Blimp shots, that’s all.

          1. Parking is not relevant as I said transit. BART is the high capacity rail system we use regionally that carried 400K trips/day and the new site is located where Caltrain is planned to go as well as the main regional bus depot. Please stop with your nonsense

          2. The 15 minutes for BART is the only important piece, yet you seem to brush that off as nothing lol.

          3. you must be kidding. BART is the major player for the games. and embarcadero has much better access to all he bus lines and muni. Its not worth talking about anymore, but the Pier location was much better from a traffic /transportation perspectivve

          4. I’m saying that people are exaggerating the difference between the two locations, and I am sticking to that view. I understand that BART people would rather walk down the Embarcadero to an “iconic” waterfront arena than along ugly and dirty 16th St. to Mission Bay. Fine, so would I, but in terms of actual distance and time it’s a small difference. And when you take into account the transportation of all 100% of the spectators then the difference is even smaller.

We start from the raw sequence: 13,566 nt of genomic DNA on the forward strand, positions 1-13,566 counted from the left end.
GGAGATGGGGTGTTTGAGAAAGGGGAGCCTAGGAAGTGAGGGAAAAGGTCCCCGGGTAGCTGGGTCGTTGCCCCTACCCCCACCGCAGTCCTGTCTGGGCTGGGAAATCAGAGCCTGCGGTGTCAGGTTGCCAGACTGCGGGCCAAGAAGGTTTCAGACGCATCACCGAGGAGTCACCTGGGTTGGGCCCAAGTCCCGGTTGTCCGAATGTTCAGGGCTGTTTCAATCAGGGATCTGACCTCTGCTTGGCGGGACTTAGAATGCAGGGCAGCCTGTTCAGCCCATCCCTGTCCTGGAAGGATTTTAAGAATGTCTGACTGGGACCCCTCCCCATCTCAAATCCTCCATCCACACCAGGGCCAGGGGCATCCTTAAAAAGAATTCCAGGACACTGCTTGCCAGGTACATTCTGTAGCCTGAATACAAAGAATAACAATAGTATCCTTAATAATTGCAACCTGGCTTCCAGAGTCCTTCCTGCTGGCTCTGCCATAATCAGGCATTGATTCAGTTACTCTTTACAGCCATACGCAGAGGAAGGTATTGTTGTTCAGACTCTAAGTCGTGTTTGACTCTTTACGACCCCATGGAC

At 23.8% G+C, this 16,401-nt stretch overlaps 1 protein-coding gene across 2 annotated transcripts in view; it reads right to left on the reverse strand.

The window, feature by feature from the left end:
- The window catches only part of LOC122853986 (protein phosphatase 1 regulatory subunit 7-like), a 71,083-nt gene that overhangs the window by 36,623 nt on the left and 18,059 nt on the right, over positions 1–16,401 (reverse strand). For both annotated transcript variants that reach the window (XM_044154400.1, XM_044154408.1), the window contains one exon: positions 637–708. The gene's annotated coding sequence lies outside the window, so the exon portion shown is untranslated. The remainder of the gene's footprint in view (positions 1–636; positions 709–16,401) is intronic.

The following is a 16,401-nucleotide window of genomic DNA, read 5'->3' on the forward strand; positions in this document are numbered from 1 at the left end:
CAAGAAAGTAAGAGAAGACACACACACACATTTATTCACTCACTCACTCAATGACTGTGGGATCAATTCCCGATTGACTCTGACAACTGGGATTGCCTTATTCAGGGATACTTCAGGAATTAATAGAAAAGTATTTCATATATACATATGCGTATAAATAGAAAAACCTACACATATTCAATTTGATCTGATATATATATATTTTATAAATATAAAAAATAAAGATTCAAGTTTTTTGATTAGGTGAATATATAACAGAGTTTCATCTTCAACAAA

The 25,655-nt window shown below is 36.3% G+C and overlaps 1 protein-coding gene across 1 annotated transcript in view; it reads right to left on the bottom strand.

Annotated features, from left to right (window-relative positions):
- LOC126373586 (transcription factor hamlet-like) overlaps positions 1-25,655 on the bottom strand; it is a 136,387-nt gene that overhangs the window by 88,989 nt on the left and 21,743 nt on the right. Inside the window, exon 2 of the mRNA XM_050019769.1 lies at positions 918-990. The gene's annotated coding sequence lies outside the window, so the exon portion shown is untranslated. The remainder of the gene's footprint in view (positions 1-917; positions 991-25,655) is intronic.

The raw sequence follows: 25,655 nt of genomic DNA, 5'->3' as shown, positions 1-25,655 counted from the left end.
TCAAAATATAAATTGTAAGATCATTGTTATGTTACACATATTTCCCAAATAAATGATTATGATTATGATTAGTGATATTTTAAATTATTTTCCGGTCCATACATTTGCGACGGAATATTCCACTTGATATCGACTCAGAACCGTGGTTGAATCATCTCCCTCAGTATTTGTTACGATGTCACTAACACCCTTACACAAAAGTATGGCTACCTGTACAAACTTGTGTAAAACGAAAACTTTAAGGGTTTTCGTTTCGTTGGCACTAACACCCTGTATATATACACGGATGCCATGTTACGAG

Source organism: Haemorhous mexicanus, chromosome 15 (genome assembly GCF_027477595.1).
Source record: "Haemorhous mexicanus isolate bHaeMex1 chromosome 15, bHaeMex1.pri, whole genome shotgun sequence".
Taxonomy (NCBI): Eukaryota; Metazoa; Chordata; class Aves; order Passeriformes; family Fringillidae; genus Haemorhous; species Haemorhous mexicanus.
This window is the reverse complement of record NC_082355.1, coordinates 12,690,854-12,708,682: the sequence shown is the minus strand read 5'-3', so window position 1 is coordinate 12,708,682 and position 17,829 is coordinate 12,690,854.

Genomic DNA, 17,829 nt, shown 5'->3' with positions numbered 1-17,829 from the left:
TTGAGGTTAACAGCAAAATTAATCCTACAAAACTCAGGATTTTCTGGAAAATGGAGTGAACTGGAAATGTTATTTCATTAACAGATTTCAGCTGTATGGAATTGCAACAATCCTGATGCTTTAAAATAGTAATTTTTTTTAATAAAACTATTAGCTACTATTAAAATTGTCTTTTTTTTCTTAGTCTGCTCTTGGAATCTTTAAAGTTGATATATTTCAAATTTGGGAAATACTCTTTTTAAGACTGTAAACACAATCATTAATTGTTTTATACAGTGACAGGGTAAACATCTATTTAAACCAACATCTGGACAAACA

5. Now you’re just being willfully obstinate. Nobody cares about the view. The difference is the Pier 32 location was 3/4 of a mile from BART, and the new location is over a mile father from BART, and over a hill. Since math seems challenging, that would be more than twice as far.